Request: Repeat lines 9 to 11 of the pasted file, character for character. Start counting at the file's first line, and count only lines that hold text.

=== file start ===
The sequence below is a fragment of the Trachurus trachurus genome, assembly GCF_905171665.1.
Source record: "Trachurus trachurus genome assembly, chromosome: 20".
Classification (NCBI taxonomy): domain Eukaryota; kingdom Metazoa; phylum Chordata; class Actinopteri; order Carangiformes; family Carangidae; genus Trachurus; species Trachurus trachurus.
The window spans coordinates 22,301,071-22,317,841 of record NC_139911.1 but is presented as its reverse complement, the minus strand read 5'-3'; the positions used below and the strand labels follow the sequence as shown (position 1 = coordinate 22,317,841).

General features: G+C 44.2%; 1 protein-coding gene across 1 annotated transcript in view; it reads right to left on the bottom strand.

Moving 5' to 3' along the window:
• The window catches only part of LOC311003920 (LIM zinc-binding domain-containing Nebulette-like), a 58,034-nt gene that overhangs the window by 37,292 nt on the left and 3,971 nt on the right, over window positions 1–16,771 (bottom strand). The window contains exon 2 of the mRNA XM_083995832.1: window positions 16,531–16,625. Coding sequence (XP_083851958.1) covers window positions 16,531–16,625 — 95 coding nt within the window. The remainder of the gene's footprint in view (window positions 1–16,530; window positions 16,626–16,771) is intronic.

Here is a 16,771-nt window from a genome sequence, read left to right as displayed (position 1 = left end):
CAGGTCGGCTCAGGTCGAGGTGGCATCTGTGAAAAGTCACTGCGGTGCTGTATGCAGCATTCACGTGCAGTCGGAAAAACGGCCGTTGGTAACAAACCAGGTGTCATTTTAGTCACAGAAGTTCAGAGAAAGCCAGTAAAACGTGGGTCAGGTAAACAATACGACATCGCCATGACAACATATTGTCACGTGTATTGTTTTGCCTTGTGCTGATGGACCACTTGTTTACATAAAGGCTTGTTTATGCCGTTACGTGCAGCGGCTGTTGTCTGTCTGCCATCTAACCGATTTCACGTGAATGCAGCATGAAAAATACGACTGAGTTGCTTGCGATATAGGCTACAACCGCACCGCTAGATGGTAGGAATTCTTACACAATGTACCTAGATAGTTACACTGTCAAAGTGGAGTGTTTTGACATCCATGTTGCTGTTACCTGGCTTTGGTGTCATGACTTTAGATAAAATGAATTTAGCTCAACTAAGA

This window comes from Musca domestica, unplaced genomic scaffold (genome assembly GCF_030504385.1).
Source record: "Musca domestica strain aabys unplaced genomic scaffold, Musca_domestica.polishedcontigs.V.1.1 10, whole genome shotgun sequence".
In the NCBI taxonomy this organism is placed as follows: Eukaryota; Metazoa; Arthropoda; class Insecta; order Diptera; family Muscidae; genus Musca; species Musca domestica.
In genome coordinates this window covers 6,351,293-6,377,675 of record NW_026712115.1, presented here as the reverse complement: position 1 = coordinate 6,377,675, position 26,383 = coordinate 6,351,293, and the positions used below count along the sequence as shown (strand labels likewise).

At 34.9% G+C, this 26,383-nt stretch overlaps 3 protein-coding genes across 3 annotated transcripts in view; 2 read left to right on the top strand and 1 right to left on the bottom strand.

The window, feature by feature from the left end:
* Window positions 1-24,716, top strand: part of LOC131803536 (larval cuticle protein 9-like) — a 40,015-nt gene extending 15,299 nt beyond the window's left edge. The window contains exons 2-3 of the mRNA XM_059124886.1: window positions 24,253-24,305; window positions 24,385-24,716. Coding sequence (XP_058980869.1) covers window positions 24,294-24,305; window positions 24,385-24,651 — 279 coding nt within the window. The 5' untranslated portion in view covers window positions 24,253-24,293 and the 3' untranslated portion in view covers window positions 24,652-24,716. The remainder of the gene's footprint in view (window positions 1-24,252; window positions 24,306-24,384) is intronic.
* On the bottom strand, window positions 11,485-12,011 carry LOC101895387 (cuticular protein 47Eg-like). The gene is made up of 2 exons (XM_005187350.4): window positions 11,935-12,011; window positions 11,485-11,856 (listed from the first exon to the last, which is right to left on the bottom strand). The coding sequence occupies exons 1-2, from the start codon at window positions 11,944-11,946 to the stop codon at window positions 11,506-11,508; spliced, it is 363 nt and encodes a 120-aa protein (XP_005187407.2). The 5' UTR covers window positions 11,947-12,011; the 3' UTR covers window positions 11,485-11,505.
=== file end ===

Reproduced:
CAGGTCGGCTCAGGTCGAGGTGGCATCTGTGAAAAGTCACTGCGGTGCTGTATGCAGCATTCACGTGCAGTCGGAAAAACGGCCGTTGGTAACAAACCAGGTGTCATTTTAGTCACAGAAGTTCAGAGAAAGCCAGTAAAACGTGGGTCAGGTAAACAATACGACATCGCCATGACAACATATTGTCACGTGTATTGTTTTGCCTTGTGCTGATGGACCACTTGTTTACATAAAGGCTTGTTTATGCCGTTACGTGCAGCGGCTGTTGTCTGTCTGCCATCTAACCGATTTCACGTGAATGCAGCATGAAAAATACGACTGAGTTGCTTGCGATATAGGCTACAACCGCACCGCTAGATGGTAGGAATTCTTACACAATGTACCTAGATAGTTACACTGTCAAAGTGGAGTGTTTTGACATCCATGTTGCTGTTACCTGGCTTTGGTGTCATGACTTTAGATAAAATGAATTTAGCTCAACTAAGA

This window comes from Musca domestica, unplaced genomic scaffold (genome assembly GCF_030504385.1).
Source record: "Musca domestica strain aabys unplaced genomic scaffold, Musca_domestica.polishedcontigs.V.1.1 10, whole genome shotgun sequence".